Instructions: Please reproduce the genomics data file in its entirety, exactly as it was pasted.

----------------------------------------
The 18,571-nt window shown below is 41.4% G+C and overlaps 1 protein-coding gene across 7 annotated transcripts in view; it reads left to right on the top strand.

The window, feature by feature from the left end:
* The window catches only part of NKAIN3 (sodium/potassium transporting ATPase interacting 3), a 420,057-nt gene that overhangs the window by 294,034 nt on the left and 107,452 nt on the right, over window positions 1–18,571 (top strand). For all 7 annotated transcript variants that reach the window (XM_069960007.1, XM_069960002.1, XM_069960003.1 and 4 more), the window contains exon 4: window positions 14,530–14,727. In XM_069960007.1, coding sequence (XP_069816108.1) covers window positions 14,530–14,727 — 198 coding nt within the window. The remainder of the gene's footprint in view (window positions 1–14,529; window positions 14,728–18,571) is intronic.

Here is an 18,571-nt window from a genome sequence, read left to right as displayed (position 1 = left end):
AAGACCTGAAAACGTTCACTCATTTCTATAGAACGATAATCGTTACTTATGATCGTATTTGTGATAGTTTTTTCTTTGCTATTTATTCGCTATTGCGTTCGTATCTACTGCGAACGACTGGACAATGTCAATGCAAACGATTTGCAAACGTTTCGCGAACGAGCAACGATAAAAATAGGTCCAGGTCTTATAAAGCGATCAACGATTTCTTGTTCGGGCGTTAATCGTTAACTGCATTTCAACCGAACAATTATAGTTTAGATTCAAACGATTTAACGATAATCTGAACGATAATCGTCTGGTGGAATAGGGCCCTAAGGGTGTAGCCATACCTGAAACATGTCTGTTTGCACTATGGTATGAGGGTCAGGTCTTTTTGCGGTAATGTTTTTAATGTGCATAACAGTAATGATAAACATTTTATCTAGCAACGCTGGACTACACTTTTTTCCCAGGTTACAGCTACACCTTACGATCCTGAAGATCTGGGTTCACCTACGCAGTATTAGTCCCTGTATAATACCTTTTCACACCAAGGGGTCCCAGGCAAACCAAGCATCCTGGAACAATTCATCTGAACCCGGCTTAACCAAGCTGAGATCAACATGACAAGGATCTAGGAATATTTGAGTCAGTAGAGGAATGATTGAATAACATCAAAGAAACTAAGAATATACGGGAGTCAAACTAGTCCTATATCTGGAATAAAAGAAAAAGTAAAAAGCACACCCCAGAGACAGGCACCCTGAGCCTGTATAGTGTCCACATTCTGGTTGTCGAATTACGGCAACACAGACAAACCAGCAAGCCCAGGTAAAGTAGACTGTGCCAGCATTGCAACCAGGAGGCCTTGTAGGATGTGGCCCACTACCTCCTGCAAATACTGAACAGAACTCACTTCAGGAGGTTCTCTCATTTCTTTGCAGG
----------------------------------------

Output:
The 18,571-nt window shown below is 41.4% G+C and overlaps 1 protein-coding gene across 7 annotated transcripts in view; it reads left to right on the top strand.

The window, feature by feature from the left end:
* The window catches only part of NKAIN3 (sodium/potassium transporting ATPase interacting 3), a 420,057-nt gene that overhangs the window by 294,034 nt on the left and 107,452 nt on the right, over window positions 1–18,571 (top strand). For all 7 annotated transcript variants that reach the window (XM_069960007.1, XM_069960002.1, XM_069960003.1 and 4 more), the window contains exon 4: window positions 14,530–14,727. In XM_069960007.1, coding sequence (XP_069816108.1) covers window positions 14,530–14,727 — 198 coding nt within the window. The remainder of the gene's footprint in view (window positions 1–14,529; window positions 14,728–18,571) is intronic.

Here is an 18,571-nt window from a genome sequence, read left to right as displayed (position 1 = left end):
AAGACCTGAAAACGTTCACTCATTTCTATAGAACGATAATCGTTACTTATGATCGTATTTGTGATAGTTTTTTCTTTGCTATTTATTCGCTATTGCGTTCGTATCTACTGCGAACGACTGGACAATGTCAATGCAAACGATTTGCAAACGTTTCGCGAACGAGCAACGATAAAAATAGGTCCAGGTCTTATAAAGCGATCAACGATTTCTTGTTCGGGCGTTAATCGTTAACTGCATTTCAACCGAACAATTATAGTTTAGATTCAAACGATTTAACGATAATCTGAACGATAATCGTCTGGTGGAATAGGGCCCTAAGGGTGTAGCCATACCTGAAACATGTCTGTTTGCACTATGGTATGAGGGTCAGGTCTTTTTGCGGTAATGTTTTTAATGTGCATAACAGTAATGATAAACATTTTATCTAGCAACGCTGGACTACACTTTTTTCCCAGGTTACAGCTACACCTTACGATCCTGAAGATCTGGGTTCACCTACGCAGTATTAGTCCCTGTATAATACCTTTTCACACCAAGGGGTCCCAGGCAAACCAAGCATCCTGGAACAATTCATCTGAACCCGGCTTAACCAAGCTGAGATCAACATGACAAGGATCTAGGAATATTTGAGTCAGTAGAGGAATGATTGAATAACATCAAAGAAACTAAGAATATACGGGAGTCAAACTAGTCCTATATCTGGAATAAAAGAAAAAGTAAAAAGCACACCCCAGAGACAGGCACCCTGAGCCTGTATAGTGTCCACATTCTGGTTGTCGAATTACGGCAACACAGACAAACCAGCAAGCCCAGGTAAAGTAGACTGTGCCAGCATTGCAACCAGGAGGCCTTGTAGGATGTGGCCCACTACCTCCTGCAAATACTGAACAGAACTCACTTCAGGAGGTTCTCTCATTTCTTTGCAGG